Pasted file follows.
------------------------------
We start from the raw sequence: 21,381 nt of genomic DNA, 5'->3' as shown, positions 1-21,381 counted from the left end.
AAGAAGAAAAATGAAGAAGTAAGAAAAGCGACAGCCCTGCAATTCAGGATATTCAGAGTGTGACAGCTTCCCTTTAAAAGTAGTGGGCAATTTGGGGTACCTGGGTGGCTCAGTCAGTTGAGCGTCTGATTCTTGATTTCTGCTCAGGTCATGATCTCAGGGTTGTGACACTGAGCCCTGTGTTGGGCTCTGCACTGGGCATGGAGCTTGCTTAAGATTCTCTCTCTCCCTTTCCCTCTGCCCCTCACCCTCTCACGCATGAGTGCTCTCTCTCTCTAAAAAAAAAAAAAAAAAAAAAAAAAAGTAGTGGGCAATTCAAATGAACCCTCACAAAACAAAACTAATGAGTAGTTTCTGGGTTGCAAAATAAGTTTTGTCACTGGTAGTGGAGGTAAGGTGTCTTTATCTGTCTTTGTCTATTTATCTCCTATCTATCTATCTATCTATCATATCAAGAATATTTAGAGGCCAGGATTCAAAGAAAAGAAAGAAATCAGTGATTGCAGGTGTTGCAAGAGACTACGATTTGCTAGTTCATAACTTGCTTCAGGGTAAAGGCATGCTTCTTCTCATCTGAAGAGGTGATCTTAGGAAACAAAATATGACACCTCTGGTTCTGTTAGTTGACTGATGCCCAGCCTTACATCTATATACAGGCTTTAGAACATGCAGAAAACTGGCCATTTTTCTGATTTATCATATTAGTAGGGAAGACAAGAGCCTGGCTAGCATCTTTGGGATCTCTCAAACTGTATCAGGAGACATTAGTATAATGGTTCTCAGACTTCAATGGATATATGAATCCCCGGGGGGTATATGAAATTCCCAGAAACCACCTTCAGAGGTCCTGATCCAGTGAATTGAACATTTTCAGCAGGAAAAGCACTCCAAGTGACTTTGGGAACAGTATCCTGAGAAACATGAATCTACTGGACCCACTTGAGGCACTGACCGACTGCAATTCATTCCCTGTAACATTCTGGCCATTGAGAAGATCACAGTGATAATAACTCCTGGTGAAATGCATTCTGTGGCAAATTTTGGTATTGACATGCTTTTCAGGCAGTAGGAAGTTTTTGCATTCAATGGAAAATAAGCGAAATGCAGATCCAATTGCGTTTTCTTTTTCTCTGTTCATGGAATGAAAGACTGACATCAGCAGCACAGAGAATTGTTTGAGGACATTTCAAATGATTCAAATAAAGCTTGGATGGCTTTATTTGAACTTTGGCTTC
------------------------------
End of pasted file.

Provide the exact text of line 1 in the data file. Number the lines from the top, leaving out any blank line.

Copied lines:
We start from the raw sequence: 21,381 nt of genomic DNA, 5'->3' as shown, positions 1-21,381 counted from the left end.